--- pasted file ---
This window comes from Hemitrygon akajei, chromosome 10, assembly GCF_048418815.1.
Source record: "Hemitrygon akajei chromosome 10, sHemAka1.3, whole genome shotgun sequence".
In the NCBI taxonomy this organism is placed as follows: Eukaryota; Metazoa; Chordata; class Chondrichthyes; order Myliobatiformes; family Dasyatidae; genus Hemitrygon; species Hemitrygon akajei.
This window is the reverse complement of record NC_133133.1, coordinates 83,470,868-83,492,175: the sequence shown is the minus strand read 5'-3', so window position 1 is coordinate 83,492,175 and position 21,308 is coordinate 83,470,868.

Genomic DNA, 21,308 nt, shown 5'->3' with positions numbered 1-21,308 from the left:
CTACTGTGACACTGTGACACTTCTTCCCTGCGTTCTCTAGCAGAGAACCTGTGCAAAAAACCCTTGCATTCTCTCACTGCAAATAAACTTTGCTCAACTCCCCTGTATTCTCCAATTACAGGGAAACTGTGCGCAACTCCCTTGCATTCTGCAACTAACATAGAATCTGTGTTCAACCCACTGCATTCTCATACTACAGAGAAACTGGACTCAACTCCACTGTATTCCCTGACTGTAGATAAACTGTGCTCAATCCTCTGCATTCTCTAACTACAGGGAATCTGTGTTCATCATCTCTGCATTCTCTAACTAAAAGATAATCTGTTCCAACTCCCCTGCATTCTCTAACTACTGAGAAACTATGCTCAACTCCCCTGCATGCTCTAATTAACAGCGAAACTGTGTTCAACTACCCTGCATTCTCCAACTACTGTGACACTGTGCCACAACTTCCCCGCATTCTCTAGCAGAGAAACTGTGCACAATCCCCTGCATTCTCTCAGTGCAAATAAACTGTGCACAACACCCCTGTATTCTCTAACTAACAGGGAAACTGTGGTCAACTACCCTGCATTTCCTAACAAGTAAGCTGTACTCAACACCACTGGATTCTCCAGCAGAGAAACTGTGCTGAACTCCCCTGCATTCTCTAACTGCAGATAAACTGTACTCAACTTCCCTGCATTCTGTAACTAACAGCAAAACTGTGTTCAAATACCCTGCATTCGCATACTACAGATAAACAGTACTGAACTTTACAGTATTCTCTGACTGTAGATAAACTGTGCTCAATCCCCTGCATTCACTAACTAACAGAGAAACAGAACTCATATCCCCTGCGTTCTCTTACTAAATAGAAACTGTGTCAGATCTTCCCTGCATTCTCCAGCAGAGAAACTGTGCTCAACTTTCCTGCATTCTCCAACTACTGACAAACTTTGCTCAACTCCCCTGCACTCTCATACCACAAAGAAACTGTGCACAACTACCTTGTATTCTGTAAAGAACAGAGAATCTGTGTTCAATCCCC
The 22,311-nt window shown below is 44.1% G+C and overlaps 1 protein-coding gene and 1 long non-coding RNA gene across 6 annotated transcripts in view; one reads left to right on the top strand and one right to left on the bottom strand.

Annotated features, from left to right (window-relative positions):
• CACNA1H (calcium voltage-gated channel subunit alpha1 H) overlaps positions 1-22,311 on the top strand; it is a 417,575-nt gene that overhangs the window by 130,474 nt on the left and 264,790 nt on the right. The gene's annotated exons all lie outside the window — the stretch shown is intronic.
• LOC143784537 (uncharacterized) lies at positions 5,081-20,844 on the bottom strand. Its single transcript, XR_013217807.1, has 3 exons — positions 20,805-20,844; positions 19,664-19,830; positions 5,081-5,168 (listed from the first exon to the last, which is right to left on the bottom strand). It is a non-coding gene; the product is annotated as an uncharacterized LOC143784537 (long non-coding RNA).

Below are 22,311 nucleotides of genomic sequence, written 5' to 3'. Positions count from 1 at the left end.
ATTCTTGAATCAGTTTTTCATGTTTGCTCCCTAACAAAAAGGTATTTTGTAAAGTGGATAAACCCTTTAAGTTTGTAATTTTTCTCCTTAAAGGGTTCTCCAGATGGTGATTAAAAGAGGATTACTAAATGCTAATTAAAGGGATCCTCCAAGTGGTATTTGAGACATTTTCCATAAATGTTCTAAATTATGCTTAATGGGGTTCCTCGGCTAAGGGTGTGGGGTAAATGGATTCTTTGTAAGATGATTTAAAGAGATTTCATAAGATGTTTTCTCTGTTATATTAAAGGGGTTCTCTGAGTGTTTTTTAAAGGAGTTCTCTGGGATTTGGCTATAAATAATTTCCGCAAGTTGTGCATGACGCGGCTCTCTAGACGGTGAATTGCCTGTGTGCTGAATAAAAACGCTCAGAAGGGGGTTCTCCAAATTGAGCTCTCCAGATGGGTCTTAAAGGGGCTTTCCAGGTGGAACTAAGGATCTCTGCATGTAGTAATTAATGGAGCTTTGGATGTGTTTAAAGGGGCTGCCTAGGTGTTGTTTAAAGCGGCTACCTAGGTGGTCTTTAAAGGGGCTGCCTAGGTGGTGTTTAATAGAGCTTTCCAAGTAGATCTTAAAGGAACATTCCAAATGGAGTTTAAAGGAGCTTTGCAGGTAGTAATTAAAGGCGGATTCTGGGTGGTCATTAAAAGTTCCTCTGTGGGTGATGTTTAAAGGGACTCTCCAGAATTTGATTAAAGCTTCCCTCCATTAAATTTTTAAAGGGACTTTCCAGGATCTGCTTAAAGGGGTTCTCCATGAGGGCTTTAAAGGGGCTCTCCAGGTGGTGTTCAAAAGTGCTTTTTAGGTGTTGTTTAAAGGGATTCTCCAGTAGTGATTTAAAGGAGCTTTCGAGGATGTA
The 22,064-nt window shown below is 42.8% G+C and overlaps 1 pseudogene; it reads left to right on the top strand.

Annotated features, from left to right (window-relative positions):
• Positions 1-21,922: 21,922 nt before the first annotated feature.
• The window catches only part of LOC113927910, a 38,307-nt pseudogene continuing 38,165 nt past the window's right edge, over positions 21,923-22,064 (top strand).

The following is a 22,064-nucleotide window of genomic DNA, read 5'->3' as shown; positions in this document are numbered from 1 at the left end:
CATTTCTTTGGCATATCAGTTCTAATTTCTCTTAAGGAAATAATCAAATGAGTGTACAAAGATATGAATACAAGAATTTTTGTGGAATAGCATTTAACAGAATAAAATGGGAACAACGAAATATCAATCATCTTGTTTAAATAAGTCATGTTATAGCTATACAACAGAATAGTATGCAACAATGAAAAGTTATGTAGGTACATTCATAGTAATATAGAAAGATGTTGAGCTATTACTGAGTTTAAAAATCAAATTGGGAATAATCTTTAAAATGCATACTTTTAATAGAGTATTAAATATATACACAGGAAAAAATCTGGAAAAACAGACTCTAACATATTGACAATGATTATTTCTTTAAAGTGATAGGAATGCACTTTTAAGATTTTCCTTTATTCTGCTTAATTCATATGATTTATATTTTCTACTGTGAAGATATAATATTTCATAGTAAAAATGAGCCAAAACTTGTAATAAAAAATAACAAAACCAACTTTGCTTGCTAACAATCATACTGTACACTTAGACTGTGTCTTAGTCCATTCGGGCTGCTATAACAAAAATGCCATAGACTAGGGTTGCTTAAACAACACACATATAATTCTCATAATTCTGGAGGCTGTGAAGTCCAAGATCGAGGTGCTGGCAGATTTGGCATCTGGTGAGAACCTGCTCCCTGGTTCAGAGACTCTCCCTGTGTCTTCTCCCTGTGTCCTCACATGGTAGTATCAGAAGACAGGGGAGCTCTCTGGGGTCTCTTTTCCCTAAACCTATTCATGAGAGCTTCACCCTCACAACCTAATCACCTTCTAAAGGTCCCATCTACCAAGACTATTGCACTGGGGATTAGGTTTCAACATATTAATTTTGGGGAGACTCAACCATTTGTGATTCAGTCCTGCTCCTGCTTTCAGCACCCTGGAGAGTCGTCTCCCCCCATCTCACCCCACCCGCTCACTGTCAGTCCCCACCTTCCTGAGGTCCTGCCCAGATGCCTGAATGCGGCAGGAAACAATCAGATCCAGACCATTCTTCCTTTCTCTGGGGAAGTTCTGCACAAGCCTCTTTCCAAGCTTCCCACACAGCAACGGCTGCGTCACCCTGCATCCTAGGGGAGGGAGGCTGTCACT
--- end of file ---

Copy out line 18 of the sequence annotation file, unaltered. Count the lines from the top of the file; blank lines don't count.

CATTTCTTTGGCATATCAGTTCTAATTTCTCTTAAGGAAATAATCAAATGAGTGTACAAAGATATGAATACAAGAATTTTTGTGGAATAGCATTTAACAGAATAAAATGGGAACAACGAAATATCAATCATCTTGTTTAAATAAGTCATGTTATAGCTATACAACAGAATAGTATGCAACAATGAAAAGTTATGTAGGTACATTCATAGTAATATAGAAAGATGTTGAGCTATTACTGAGTTTAAAAATCAAATTGGGAATAATCTTTAAAATGCATACTTTTAATAGAGTATTAAATATATACACAGGAAAAAATCTGGAAAAACAGACTCTAACATATTGACAATGATTATTTCTTTAAAGTGATAGGAATGCACTTTTAAGATTTTCCTTTATTCTGCTTAATTCATATGATTTATATTTTCTACTGTGAAGATATAATATTTCATAGTAAAAATGAGCCAAAACTTGTAATAAAAAATAACAAAACCAACTTTGCTTGCTAACAATCATACTGTACACTTAGACTGTGTCTTAGTCCATTCGGGCTGCTATAACAAAAATGCCATAGACTAGGGTTGCTTAAACAACACACATATAATTCTCATAATTCTGGAGGCTGTGAAGTCCAAGATCGAGGTGCTGGCAGATTTGGCATCTGGTGAGAACCTGCTCCCTGGTTCAGAGACTCTCCCTGTGTCTTCTCCCTGTGTCCTCACATGGTAGTATCAGAAGACAGGGGAGCTCTCTGGGGTCTCTTTTCCCTAAACCTATTCATGAGAGCTTCACCCTCACAACCTAATCACCTTCTAAAGGTCCCATCTACCAAGACTATTGCACTGGGGATTAGGTTTCAACATATTAATTTTGGGGAGACTCAACCATTTGTGATTCAGTCCTGCTCCTGCTTTCAGCACCCTGGAGAGTCGTCTCCCCCCATCTCACCCCACCCGCTCACTGTCAGTCCCCACCTTCCTGAGGTCCTGCCCAGATGCCTGAATGCGGCAGGAAACAATCAGATCCAGACCATTCTTCCTTTCTCTGGGGAAGTTCTGCACAAGCCTCTTTCCAAGCTTCCCACACAGCAACGGCTGCGTCACCCTGCATCCTAGGGGAGGGAGGCTGTCACT